Rich People

The 2012 Republican primary seems like one of those instances in which life is best understood by viewing everyone as corresponding to Simpsons characters. Mitt Romney’s and Mr. Burns’ attempts to connect…

moneykeyAn Esquire piece on $4 billion software company Tibco discusses its latest, perhaps most significant project:

TopCom is a private communications platform for the 200 most powerful people in the world. It is being officially launched in late January at the annual meeting of the World Economic Forum in Davos, Switzerland. It is basically a customized, ridiculously secure version of tibbr, a platform developed as a kind of combination Facebook, Twitter, e-mail, texting, and Skype. It is a private social network, essentially — in this case, for world leaders.

Because the World Economic Forum has a hierarchy, so does TopCom: The top two hundred WEF members — basically, the people who run the world — can speak to one another on a given subject, and then they can choose to loop in members from lower tiers (experts, academics, etc.) as needed, widening the pool of knowledge on whatever problem is on the table.

Completed a few weeks before the Occupy Wall Street protests began, the latest episode of Al Jazeera’s fantastic Fault Lines program takes a hard look at the wealthiest 1% in the United States, including talking to those in the 1% about what their wealth means:

Welcome to America: David Hancock reports on CBS News:

Investors are well aware that money markets pay next to nothing in interest these days. Now one bank has announced a policy to actually charge clients a fee to hold their cash. The policy by Bank of New York Mellon Corp. will apply to some large depositors to hold their cash, reports the Wall Street Journal.

In a letter reviewed by WSJ, Mellon advised that it will charge 0.13% plus an additional fee if the one-month Treasury yield dips below zero on depositors that have accounts with an average monthly balance of $50 million “per client relationship.”

“In the past month, we have seen a growing level of deposits on our balance sheet from clients seeking a safe-haven in light of the global interest rate and credit environment,” the bank told the Journal in an emailed statement.

From the Weekly Sift: For the longest time I didn’t get Occupy Wall Street, but then Herman Cain helped me out: He said something so monumentally wrong that my reaction against it…

Eat The RichInteresting points from TechCrunch founder Michael Arrington:

Tax the rich. Those bastards.

I get why people who aren’t rich hate those that are. No one really cares what they have, they only care what they have relative to others. When there is inequality, and there always is, even the hyper intelligent call for a redistribution of wealth. It’s an enduring longing for us as a species, and no evidence to the contrary will convince people it just doesn’t work in any large group.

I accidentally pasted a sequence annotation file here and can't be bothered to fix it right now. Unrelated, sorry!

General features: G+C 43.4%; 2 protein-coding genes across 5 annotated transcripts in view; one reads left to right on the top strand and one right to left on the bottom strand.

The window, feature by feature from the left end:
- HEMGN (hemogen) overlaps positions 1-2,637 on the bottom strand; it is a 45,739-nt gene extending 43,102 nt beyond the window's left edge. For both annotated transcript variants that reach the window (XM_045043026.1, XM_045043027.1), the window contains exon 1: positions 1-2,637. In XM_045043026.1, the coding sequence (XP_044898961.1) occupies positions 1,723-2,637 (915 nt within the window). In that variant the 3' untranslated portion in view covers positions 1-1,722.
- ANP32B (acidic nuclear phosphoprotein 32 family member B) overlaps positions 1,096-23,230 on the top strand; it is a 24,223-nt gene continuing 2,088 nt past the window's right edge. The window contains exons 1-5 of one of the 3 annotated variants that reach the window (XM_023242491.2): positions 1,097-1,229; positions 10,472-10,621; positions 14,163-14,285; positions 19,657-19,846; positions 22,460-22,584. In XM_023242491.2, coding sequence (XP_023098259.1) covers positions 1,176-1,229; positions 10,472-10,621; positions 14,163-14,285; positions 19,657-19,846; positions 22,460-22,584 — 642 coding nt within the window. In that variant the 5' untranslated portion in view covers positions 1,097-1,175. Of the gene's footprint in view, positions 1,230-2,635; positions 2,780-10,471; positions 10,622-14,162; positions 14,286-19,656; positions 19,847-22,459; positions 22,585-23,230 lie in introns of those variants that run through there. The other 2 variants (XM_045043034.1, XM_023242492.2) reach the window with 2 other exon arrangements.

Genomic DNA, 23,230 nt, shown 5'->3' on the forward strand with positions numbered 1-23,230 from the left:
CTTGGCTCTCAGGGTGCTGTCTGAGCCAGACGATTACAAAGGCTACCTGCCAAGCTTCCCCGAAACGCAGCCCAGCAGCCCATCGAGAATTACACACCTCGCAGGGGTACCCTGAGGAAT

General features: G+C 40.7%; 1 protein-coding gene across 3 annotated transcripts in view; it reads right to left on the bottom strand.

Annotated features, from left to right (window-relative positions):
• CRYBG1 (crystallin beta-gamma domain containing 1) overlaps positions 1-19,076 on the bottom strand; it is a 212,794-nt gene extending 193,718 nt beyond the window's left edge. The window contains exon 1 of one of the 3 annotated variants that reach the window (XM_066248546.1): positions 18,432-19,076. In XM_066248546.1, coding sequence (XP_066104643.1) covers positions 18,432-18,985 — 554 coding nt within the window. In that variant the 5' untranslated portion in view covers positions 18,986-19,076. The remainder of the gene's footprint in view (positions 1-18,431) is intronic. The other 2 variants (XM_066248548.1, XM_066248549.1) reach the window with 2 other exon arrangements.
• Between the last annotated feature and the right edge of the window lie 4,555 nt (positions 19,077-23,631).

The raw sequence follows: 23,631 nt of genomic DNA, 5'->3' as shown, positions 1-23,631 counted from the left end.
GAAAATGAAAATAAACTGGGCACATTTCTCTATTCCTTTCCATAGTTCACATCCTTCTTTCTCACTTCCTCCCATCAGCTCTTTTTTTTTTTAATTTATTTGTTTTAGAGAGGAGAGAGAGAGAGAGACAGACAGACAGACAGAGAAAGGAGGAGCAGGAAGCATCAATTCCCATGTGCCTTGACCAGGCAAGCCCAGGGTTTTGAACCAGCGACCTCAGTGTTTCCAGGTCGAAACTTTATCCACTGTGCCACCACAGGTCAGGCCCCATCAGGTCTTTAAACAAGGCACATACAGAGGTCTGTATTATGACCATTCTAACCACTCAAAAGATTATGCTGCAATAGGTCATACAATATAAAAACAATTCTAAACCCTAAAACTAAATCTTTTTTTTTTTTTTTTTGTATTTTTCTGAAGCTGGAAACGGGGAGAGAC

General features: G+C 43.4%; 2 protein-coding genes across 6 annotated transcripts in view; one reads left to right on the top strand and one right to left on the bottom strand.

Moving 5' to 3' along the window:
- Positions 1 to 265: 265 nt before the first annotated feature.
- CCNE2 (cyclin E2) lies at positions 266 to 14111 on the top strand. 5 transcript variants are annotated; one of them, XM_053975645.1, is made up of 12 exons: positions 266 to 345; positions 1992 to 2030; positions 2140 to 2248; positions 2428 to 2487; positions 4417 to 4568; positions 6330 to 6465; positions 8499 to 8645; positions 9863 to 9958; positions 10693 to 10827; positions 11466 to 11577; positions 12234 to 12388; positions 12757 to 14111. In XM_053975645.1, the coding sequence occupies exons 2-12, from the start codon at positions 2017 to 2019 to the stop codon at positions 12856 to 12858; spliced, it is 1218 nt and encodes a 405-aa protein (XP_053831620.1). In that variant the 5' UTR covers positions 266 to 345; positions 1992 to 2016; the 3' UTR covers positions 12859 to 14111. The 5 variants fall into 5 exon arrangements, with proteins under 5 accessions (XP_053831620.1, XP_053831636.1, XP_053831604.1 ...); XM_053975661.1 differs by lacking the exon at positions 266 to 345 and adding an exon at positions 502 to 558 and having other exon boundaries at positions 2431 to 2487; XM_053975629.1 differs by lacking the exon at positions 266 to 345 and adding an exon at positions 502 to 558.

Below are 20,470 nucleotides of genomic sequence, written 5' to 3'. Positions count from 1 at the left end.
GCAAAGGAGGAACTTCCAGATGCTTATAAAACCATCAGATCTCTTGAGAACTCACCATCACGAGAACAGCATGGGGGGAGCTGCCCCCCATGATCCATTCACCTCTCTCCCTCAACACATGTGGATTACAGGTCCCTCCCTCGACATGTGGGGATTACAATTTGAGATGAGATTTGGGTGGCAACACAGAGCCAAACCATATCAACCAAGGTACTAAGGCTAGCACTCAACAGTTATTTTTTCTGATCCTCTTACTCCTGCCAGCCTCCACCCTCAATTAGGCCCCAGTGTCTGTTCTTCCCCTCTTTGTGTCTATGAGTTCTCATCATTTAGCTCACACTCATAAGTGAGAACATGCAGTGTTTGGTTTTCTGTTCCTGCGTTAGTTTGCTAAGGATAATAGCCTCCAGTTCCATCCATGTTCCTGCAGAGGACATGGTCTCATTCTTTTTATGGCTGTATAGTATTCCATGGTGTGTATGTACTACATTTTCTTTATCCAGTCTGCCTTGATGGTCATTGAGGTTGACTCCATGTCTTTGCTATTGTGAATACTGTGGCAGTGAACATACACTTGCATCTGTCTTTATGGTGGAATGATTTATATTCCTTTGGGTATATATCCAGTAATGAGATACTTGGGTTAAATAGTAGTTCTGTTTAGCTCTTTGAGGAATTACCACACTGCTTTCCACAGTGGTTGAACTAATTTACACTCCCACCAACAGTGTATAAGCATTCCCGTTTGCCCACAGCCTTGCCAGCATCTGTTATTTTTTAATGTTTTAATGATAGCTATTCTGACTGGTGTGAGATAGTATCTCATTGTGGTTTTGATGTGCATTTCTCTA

What I really didn’t understand until recently though is why so many rich Americans seem to loathe their richness as much as everyone else does. Many in Silicon Valley want to tax the rich into the middle class and let government spend and spend and spend. The super rich tech elite flock to Obama, joining in the call to screw the rich as loudly as all the rest.

Then I figured it out. As I wrote then, the super rich won’t mind at all if we “tax the rich” as it’s currently defined. That’s because people who are super rich don’t really pay taxes…

Via Who Rules America?, a financial manager provides his perspective on the wealthiest one percent and 0.1 percent of Americans — i.e. his clients — regarding who they are, how they got…

Note: click on the image below to see on Google Maps. Harry Haydon writes in the Sun:


A desert sheikh has carved out a big name for himself — by having his moniker etched in capital letters visible from space. Workmen scoured “HAMAD” into the sand on the orders of Abu Dhabi’s Sheikh Hamad Bin Hamdan Al Nahyan.

The name is two miles across — with letters a kilometre high. It is so huge that the “H”, the first “A” and part of the “M” have been made into waterways. The mega-rich sheikh, 63 — a member of the ruling family of Abu Dhabi — in the oil-rich United Arab Emirates — boasts a £14billion fortune that is second only to the Saudi king’s.

What a shocker. Matthew Lynn writes in Bloomberg: There is something surprising about a private banker warning his colleagues about the rich. It would be like a director of Volkswagen AG casting…